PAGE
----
BOCC: Hospital talks in final stages
SUMMIT COUNTY – Centura Health and Summit County officials have nearly sealed a deal to bring a hospital to the area.
“We’re at the final negotiation stages,” County Commissioner Gary Lindstrom said Monday. “We’re not at the point where we’re making any announcements, but we’re hammering out details. It looks good.”
The commissioners, county manager Ron Holliday and county attorney Jeff Huntley adjourned to executive session Monday morning to talk about those negotiations. While commissioners couldn’t talk publicly about the details of the session, they said they don’t see anything that will derail the project.
The county and Centura, owner of Frisco’s Summit Medical Center and Denver’s St. Anthony’s hospitals, have been talking for more than a year about building a hospital in Summit County. Under the current proposal, Centura would lease county land near the County Commons to build its facility.
County Commissioner Tom Long believes Centura could break ground on the hospital in 2004.
“Unless something just flies up in our faces, I think that’s a realistic thought,” he said. “I’d say this summer, we’ll be able to get an agreement and be ready to work.”
Long’s tone about the negotiations is far different now than it was in January, when he said conflicts between the two parties had hit a potentially insurmountable stumbling block. Then, he feared the Catholic theology under which St. Anthony’s operates its facilities could put a stop to any plans for a county hospital.
Hospital officials said the facilities’ allowable procedures are outlined in the Ethical and Religious Directives for Catholic Health Care Service, which forbid abortions, tubal ligations, vasectomies or sterilization and encourage natural family planning instead of contraception.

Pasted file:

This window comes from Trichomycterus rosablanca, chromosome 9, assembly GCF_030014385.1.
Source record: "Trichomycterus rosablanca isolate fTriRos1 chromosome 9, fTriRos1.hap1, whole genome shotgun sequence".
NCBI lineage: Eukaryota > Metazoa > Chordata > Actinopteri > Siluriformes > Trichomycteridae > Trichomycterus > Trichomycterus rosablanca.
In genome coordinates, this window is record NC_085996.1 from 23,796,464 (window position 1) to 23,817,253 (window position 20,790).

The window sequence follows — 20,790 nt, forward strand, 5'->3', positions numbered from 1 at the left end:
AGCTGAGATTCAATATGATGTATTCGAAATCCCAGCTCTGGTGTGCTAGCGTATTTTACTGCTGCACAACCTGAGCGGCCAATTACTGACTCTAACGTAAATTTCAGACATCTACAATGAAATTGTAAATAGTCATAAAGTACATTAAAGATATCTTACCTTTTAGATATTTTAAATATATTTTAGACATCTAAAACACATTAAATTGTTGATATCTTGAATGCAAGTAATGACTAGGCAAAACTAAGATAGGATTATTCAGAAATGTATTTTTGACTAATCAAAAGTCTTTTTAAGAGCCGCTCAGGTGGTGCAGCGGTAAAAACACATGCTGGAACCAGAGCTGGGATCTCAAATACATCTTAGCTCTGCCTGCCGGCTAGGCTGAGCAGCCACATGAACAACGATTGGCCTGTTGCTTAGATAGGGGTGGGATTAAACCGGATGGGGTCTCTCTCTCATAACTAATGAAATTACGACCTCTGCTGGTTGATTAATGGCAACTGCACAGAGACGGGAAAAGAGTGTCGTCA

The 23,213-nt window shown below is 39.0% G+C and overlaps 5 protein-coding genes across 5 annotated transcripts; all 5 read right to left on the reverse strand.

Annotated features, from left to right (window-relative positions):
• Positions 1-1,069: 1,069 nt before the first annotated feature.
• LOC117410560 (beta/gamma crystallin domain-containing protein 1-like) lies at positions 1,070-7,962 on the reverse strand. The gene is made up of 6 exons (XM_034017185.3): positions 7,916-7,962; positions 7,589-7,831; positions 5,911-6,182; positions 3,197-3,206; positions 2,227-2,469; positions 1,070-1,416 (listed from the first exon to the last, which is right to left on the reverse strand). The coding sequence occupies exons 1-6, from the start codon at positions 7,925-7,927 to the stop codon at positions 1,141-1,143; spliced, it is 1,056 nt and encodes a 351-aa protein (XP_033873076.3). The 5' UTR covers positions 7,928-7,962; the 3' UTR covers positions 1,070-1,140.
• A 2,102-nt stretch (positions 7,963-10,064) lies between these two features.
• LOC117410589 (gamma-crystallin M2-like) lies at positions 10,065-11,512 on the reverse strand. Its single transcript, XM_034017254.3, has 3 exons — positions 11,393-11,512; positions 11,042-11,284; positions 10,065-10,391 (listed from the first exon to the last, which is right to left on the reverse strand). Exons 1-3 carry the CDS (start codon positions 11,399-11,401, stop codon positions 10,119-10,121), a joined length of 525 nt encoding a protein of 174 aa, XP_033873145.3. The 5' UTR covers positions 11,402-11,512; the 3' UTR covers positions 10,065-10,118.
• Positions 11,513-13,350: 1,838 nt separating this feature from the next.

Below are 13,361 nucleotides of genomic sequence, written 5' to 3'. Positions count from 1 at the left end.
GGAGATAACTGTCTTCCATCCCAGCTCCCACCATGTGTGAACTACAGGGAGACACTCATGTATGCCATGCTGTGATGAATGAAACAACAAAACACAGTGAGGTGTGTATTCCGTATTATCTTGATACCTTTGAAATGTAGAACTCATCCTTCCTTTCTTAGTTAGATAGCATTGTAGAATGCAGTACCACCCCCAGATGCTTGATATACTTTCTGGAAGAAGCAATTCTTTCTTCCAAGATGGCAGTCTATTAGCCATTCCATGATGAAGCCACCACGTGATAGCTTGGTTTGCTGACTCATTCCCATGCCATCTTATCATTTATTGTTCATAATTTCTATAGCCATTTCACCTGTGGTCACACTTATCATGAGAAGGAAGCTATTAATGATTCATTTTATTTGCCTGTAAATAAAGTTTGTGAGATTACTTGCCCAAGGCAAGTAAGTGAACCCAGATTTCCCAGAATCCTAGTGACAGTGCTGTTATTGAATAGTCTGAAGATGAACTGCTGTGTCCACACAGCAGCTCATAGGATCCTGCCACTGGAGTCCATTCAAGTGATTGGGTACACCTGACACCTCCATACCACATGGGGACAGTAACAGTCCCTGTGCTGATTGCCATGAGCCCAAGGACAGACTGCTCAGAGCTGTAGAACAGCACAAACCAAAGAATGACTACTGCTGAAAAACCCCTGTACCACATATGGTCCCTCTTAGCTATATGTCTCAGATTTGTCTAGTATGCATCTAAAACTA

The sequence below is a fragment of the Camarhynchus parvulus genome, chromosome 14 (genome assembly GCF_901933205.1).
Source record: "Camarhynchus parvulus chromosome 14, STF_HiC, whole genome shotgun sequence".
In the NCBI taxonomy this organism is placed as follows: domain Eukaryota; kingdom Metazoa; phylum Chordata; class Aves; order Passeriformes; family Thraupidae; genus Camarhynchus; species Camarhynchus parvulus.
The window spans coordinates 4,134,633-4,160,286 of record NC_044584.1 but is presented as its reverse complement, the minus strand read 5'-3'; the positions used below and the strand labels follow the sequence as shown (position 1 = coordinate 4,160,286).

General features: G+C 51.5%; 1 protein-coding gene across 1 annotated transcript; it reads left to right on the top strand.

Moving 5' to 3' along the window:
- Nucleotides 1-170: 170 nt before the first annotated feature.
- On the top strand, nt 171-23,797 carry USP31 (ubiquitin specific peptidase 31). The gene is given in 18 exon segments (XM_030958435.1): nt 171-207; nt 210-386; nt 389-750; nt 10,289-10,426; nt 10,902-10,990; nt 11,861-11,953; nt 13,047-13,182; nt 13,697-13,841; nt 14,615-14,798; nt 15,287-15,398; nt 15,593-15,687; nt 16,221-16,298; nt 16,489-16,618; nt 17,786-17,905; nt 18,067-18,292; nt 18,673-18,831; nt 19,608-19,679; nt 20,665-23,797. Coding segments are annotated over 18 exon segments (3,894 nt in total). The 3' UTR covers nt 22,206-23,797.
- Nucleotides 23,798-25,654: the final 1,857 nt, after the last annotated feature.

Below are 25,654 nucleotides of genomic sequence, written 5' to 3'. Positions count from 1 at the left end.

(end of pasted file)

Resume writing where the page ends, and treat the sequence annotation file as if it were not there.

Long said he didn’t feel a hospital with those standards should be allowed to do business on county land, saying he worried the Catholic influence could make it more difficult for local residents to gain access to those reproductive-related procedures. Long said he was also concerned the hospital wouldn’t honor the county’s same-sex benefits.
“I don’t want to hitch my wagon to a team that’s maybe not going to take me into the 22nd century,” he said then.
Three months later, those issues appear to have been resolved, although neither Lindstrom nor Long can yet explain just how that’s been done.
“They have answered those, I think, to everyone’s satisfaction,” Long said. “We found out there are some very crafty ways to do leases.”
Centura Health officials couldn’t be reached Monday for comment on the negotiations.
The county commissioners have said that in addition to a hospital, they want to see a medical office building and community care clinic.
Local doctors have complained that a lack of adequate medical facilities leaves them at a disadvantage because many potential patients seek treatment in Vail or Denver instead of Summit County.
In 1998, a task force assigned by the Summit Leadership Forum to study the county’s medical needs recommended a medical facility campus, including a 25-bed hospital and facilities for an assisted-living center, nursing home, senior center and hospice. While some of those needs are being met through the construction of the senior center, the demand for a hospital remains unfilled.
Jane Reuter can be reached at (970) 668-3998, ext. 229, or by e-mail at firstname.lastname@example.org
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